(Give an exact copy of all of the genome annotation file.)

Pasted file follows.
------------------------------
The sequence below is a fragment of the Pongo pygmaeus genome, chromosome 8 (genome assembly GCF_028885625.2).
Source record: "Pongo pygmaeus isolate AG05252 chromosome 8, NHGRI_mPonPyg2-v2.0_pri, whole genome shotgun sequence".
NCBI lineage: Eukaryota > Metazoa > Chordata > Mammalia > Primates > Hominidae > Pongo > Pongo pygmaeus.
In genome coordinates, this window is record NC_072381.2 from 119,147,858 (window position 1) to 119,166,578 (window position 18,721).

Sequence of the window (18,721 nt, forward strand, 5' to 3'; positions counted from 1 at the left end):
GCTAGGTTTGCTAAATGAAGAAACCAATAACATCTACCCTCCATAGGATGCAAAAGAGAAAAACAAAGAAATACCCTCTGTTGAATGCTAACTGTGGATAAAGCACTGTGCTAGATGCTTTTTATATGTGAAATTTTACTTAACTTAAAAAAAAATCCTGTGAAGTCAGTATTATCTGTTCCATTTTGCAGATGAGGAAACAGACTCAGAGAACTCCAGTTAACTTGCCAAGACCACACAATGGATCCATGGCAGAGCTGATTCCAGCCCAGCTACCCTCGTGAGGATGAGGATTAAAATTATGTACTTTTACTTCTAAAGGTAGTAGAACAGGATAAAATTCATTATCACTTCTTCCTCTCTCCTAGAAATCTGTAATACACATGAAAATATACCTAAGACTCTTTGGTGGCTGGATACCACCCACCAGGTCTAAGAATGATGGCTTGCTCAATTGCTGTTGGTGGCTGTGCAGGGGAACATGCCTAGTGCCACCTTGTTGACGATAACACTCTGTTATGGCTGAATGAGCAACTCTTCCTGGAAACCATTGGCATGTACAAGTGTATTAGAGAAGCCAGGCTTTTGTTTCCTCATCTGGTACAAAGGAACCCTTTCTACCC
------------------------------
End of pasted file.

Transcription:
The sequence below is a fragment of the Pongo pygmaeus genome, chromosome 8 (genome assembly GCF_028885625.2).
Source record: "Pongo pygmaeus isolate AG05252 chromosome 8, NHGRI_mPonPyg2-v2.0_pri, whole genome shotgun sequence".
NCBI lineage: Eukaryota > Metazoa > Chordata > Mammalia > Primates > Hominidae > Pongo > Pongo pygmaeus.
In genome coordinates, this window is record NC_072381.2 from 119,147,858 (window position 1) to 119,166,578 (window position 18,721).

Sequence of the window (18,721 nt, forward strand, 5' to 3'; positions counted from 1 at the left end):
GCTAGGTTTGCTAAATGAAGAAACCAATAACATCTACCCTCCATAGGATGCAAAAGAGAAAAACAAAGAAATACCCTCTGTTGAATGCTAACTGTGGATAAAGCACTGTGCTAGATGCTTTTTATATGTGAAATTTTACTTAACTTAAAAAAAAATCCTGTGAAGTCAGTATTATCTGTTCCATTTTGCAGATGAGGAAACAGACTCAGAGAACTCCAGTTAACTTGCCAAGACCACACAATGGATCCATGGCAGAGCTGATTCCAGCCCAGCTACCCTCGTGAGGATGAGGATTAAAATTATGTACTTTTACTTCTAAAGGTAGTAGAACAGGATAAAATTCATTATCACTTCTTCCTCTCTCCTAGAAATCTGTAATACACATGAAAATATACCTAAGACTCTTTGGTGGCTGGATACCACCCACCAGGTCTAAGAATGATGGCTTGCTCAATTGCTGTTGGTGGCTGTGCAGGGGAACATGCCTAGTGCCACCTTGTTGACGATAACACTCTGTTATGGCTGAATGAGCAACTCTTCCTGGAAACCATTGGCATGTACAAGTGTATTAGAGAAGCCAGGCTTTTGTTTCCTCATCTGGTACAAAGGAACCCTTTCTACCC